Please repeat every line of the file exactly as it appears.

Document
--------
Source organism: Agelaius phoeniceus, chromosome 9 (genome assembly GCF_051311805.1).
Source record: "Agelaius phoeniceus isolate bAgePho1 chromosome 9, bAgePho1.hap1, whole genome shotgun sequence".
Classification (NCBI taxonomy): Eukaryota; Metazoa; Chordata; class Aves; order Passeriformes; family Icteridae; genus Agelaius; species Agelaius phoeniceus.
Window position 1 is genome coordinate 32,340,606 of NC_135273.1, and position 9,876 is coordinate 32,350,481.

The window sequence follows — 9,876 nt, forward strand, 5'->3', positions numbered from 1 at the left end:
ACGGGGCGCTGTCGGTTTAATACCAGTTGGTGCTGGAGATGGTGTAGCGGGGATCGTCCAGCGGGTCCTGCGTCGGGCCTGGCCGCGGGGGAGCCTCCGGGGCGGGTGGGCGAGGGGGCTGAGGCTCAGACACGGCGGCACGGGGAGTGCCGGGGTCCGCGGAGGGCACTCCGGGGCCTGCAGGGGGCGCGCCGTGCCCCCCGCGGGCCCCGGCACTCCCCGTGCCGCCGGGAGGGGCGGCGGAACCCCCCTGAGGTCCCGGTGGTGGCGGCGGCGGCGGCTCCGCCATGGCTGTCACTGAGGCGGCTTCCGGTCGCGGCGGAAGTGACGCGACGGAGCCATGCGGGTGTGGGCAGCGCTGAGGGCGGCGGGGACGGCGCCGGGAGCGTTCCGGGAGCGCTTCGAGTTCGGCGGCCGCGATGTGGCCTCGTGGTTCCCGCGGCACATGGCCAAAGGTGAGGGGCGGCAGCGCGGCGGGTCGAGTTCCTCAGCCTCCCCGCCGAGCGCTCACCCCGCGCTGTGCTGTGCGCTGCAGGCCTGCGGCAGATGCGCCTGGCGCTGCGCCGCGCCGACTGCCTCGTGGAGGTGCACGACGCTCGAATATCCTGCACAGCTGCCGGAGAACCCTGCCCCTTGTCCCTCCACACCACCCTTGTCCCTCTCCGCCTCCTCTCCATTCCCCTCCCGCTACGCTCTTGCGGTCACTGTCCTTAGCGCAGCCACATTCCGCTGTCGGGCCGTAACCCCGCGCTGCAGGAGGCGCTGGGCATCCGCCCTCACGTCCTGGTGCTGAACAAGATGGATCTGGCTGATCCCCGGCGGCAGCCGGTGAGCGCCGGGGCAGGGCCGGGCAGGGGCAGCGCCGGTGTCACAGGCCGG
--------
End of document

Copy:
Source organism: Agelaius phoeniceus, chromosome 9 (genome assembly GCF_051311805.1).
Source record: "Agelaius phoeniceus isolate bAgePho1 chromosome 9, bAgePho1.hap1, whole genome shotgun sequence".
Classification (NCBI taxonomy): Eukaryota; Metazoa; Chordata; class Aves; order Passeriformes; family Icteridae; genus Agelaius; species Agelaius phoeniceus.
Window position 1 is genome coordinate 32,340,606 of NC_135273.1, and position 9,876 is coordinate 32,350,481.

The window sequence follows — 9,876 nt, forward strand, 5'->3', positions numbered from 1 at the left end:
ACGGGGCGCTGTCGGTTTAATACCAGTTGGTGCTGGAGATGGTGTAGCGGGGATCGTCCAGCGGGTCCTGCGTCGGGCCTGGCCGCGGGGGAGCCTCCGGGGCGGGTGGGCGAGGGGGCTGAGGCTCAGACACGGCGGCACGGGGAGTGCCGGGGTCCGCGGAGGGCACTCCGGGGCCTGCAGGGGGCGCGCCGTGCCCCCCGCGGGCCCCGGCACTCCCCGTGCCGCCGGGAGGGGCGGCGGAACCCCCCTGAGGTCCCGGTGGTGGCGGCGGCGGCGGCTCCGCCATGGCTGTCACTGAGGCGGCTTCCGGTCGCGGCGGAAGTGACGCGACGGAGCCATGCGGGTGTGGGCAGCGCTGAGGGCGGCGGGGACGGCGCCGGGAGCGTTCCGGGAGCGCTTCGAGTTCGGCGGCCGCGATGTGGCCTCGTGGTTCCCGCGGCACATGGCCAAAGGTGAGGGGCGGCAGCGCGGCGGGTCGAGTTCCTCAGCCTCCCCGCCGAGCGCTCACCCCGCGCTGTGCTGTGCGCTGCAGGCCTGCGGCAGATGCGCCTGGCGCTGCGCCGCGCCGACTGCCTCGTGGAGGTGCACGACGCTCGAATATCCTGCACAGCTGCCGGAGAACCCTGCCCCTTGTCCCTCCACACCACCCTTGTCCCTCTCCGCCTCCTCTCCATTCCCCTCCCGCTACGCTCTTGCGGTCACTGTCCTTAGCGCAGCCACATTCCGCTGTCGGGCCGTAACCCCGCGCTGCAGGAGGCGCTGGGCATCCGCCCTCACGTCCTGGTGCTGAACAAGATGGATCTGGCTGATCCCCGGCGGCAGCCGGTGAGCGCCGGGGCAGGGCCGGGCAGGGGCAGCGCCGGTGTCACAGGCCGG